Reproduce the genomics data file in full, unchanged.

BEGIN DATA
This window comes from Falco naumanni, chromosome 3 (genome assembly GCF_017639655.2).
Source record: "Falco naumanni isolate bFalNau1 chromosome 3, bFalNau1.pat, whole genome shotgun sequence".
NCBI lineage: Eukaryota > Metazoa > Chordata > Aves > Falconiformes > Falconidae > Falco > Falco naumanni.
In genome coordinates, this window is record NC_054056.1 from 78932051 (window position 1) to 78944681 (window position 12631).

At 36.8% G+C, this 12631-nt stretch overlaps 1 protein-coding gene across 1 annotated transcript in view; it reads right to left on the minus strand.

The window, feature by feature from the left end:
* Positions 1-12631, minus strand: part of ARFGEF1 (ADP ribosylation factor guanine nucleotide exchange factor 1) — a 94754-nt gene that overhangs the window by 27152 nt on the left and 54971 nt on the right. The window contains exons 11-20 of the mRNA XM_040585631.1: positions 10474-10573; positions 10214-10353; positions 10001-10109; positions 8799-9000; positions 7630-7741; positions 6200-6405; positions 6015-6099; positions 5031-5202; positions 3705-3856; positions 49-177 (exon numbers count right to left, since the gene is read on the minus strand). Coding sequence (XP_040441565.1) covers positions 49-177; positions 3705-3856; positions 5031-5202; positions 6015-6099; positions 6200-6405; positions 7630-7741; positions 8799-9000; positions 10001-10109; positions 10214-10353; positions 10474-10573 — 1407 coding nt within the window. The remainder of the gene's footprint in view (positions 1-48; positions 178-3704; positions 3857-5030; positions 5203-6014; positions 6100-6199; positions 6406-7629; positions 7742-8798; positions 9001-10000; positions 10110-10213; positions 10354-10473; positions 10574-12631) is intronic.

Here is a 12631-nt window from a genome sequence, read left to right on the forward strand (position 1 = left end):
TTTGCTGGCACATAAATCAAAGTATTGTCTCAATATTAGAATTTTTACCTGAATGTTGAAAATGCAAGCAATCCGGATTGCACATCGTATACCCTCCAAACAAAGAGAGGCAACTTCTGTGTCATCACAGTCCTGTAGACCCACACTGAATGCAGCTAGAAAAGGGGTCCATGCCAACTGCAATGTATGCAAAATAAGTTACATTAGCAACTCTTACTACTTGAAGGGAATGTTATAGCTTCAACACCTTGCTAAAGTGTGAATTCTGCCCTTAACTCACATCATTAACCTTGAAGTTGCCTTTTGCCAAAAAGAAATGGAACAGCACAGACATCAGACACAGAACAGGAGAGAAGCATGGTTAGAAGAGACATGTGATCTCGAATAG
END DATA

This window comes from Falco naumanni, chromosome 3 (genome assembly GCF_017639655.2).
Source record: "Falco naumanni isolate bFalNau1 chromosome 3, bFalNau1.pat, whole genome shotgun sequence".
NCBI lineage: Eukaryota > Metazoa > Chordata > Aves > Falconiformes > Falconidae > Falco > Falco naumanni.
In genome coordinates, this window is record NC_054056.1 from 78932051 (window position 1) to 78944681 (window position 12631).

At 36.8% G+C, this 12631-nt stretch overlaps 1 protein-coding gene across 1 annotated transcript in view; it reads right to left on the minus strand.

The window, feature by feature from the left end:
* Positions 1-12631, minus strand: part of ARFGEF1 (ADP ribosylation factor guanine nucleotide exchange factor 1) — a 94754-nt gene that overhangs the window by 27152 nt on the left and 54971 nt on the right. The window contains exons 11-20 of the mRNA XM_040585631.1: positions 10474-10573; positions 10214-10353; positions 10001-10109; positions 8799-9000; positions 7630-7741; positions 6200-6405; positions 6015-6099; positions 5031-5202; positions 3705-3856; positions 49-177 (exon numbers count right to left, since the gene is read on the minus strand). Coding sequence (XP_040441565.1) covers positions 49-177; positions 3705-3856; positions 5031-5202; positions 6015-6099; positions 6200-6405; positions 7630-7741; positions 8799-9000; positions 10001-10109; positions 10214-10353; positions 10474-10573 — 1407 coding nt within the window. The remainder of the gene's footprint in view (positions 1-48; positions 178-3704; positions 3857-5030; positions 5203-6014; positions 6100-6199; positions 6406-7629; positions 7742-8798; positions 9001-10000; positions 10110-10213; positions 10354-10473; positions 10574-12631) is intronic.

Here is a 12631-nt window from a genome sequence, read left to right on the forward strand (position 1 = left end):
TTTGCTGGCACATAAATCAAAGTATTGTCTCAATATTAGAATTTTTACCTGAATGTTGAAAATGCAAGCAATCCGGATTGCACATCGTATACCCTCCAAACAAAGAGAGGCAACTTCTGTGTCATCACAGTCCTGTAGACCCACACTGAATGCAGCTAGAAAAGGGGTCCATGCCAACTGCAATGTATGCAAAATAAGTTACATTAGCAACTCTTACTACTTGAAGGGAATGTTATAGCTTCAACACCTTGCTAAAGTGTGAATTCTGCCCTTAACTCACATCATTAACCTTGAAGTTGCCTTTTGCCAAAAAGAAATGGAACAGCACAGACATCAGACACAGAACAGGAGAGAAGCATGGTTAGAAGAGACATGTGATCTCGAATAG